Northern Soundings: Alaska in Conversation

Tuesdays at 10 a.m.

This thoughtful program explores Alaska and the world through conversations with writers, artists, scientists, historians, and the people who live in the North. Each episode touches on the guest’s creative works and background, and discussions frequently branch out in unexpected directions. Northern Soundings is made possible by KUAC and the following supporters: the University of Alaska Fairbanks Agricultural and Forestry Experiment Station *  College of Fisheries and Ocean Sciences * College of Natural Sciences and Mathematics * College of Rural and Community Development * College of Liberal Arts * Geophysical Institute * Institute of Arctic Biology * Institute of Northern Engineering * International Arctic Research Center * Office of the Provost * School of Education * School of Management.

Credit Robert Hannon

Revisiting Recovery

Jul 17, 2018
Max Kaufman

This show is an encore conversation that originally aired in 2016. Last week I was on Ester Dome Road when I saw a figure running towards me. It turned out to be endurance athlete Bob Baker, known to many as “Bad Bob.” He was out training. In itself, that isn’t remarkable. But I reflected that it was a little more than two years ago that “Bad Bob” collapsed following a running race in which he competed. As you’ll hear, it isn’t too much of an exaggeration to say he died. And, it also isn’t too much of an exaggeration to say he was too ornery to stay dead.

Academic Leadership

Jul 16, 2018
Susan Henrichs

A Healing Journey

Jul 16, 2018
Cynthia Erickson

Birds, Birds, Birds

Jul 16, 2018
UA Museum of the North

Creating In Two Worlds

Jul 16, 2018
Greg Shipman

Autonomous Submersions

Jul 16, 2018
Hank Statscewich

Nurturing Rural Teachers

Jul 16, 2018
Amy Vinlove

Pushing Past Disease & Decolonization

Jul 16, 2018
Kathy Bue

International Relations: Brandon Boylan

Jul 16, 2018
Brandon Boylan

Beavers and Raven

Jan 19, 2018
Raven Cross Country

When I first arrived in Fairbanks in the early 1980s, I had a small dry cabin off Noyes Slough. One summer night, having trouble sleeping, I went onto the porch overlooking the water.  It was peaceful and soothing until I heard something shifting in the heavy brush below. I looked down and into the eye of the terrier sized animal. I’d never encountered a beaver before and I thought it was some strange mutant rat. Apparently, it was as dismayed and startled as I because it quickly turned and returned the slough with a tail slap. That’s when I realized what I’d witnessed.

My first guest on the show today is far more experienced and knowledgeable about Alaska’s flora and fauna, but I think he might agree the beaver is a startling critter. Ken Tape is a research ecologist at the University of Alaska Fairbanks. He and his team recently presented findings that raised a few eyebrows.  It also landed him in the New York Times. It turns out beavers are rebounding from past trapping and making their way out on to Alaska’s northern tundra and transforming the landscape. As Tape explained to me it’s part of a sequence of changes he and other researchers tie to climate change.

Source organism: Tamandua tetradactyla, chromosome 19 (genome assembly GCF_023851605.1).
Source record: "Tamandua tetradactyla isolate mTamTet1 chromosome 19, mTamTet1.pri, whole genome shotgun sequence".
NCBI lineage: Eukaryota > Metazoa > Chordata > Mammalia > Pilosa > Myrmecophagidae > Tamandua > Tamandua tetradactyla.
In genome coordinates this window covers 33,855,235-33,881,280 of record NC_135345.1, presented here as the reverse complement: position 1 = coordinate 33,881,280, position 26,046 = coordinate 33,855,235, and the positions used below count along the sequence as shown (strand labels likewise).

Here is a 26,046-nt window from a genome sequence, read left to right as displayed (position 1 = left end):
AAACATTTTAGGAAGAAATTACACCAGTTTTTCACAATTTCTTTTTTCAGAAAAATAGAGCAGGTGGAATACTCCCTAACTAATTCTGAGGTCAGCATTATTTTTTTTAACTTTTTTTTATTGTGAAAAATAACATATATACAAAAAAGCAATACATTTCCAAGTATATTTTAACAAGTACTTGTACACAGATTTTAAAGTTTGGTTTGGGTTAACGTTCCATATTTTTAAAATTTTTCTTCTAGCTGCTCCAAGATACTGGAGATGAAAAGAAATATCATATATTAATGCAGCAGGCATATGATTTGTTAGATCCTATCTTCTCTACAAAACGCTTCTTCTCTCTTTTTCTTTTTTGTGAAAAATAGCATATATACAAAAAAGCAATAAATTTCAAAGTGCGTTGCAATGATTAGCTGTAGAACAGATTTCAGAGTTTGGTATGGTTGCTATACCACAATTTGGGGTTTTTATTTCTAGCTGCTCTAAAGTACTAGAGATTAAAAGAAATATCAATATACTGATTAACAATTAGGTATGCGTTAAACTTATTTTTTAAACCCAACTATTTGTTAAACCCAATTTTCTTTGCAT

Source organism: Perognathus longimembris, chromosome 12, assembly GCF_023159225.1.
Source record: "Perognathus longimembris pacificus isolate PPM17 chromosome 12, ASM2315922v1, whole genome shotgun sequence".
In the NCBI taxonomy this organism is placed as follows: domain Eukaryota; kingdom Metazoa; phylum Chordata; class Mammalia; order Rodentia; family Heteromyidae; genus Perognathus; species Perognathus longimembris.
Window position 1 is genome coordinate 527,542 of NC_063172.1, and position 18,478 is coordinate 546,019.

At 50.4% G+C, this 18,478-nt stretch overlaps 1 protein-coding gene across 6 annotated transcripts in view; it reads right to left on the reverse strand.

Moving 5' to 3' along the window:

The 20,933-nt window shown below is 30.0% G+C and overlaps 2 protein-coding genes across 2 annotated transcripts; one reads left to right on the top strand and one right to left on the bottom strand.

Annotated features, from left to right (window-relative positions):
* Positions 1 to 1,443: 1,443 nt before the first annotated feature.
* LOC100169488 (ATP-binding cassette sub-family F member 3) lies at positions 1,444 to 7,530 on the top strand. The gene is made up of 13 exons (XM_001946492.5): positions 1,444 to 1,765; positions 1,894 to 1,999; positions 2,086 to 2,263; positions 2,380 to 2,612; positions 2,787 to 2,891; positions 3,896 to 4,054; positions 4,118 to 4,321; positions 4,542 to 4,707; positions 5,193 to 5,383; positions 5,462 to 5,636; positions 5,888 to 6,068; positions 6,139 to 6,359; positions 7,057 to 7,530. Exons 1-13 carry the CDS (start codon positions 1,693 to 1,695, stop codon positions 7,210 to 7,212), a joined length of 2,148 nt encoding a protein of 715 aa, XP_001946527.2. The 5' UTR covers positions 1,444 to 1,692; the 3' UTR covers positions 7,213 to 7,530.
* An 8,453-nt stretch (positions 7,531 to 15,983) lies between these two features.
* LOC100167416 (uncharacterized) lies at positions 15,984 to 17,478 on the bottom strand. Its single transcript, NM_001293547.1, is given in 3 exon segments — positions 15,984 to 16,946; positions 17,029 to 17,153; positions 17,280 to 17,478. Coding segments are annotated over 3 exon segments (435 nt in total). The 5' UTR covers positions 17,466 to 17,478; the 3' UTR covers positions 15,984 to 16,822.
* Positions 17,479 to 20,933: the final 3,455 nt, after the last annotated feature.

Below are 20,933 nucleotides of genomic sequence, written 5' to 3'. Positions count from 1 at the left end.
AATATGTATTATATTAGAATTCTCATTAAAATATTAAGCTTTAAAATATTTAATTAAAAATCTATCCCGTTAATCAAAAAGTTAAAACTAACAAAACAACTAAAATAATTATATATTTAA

-O-

Also on the show: about seven years ago I went through something of a mid-life crisis. Instead of a Maserati I ended up buying a pair of Nordic skis and started lessons. From that happy move a chain of events led me to Fred Raymond and his small ski and bike store, Raven Cross Country. For many athletes in the interior, what Fred’s shop lacked in cubic feet, was more than compensated by his craftsmanship, knowledge and friendly personality. He never tried to press you in a sale and he was always ready to answer questions. When you got a bike back from repair or a pair of skis from waxing, you knew they were done right.

Over the years I would often use the pretext of a question to just spend some companionable time in his store. I wasn’t alone. I would often find several people ahead of me, talking about an upcoming race or discussing trail conditions.

After 15 years, Fred closed Raven Cross Country just before Christmas. He is now retired. Before the closing, I sat down with him to talk about his background, how he came to be a shop owner and what brought him to Alaska. I began by asking him if he had always been handy with tools.

And the beaver has made its mark on the literary landscape. Chris Lott shares his finding on this week’s katexic clipppings.

You can listen here.

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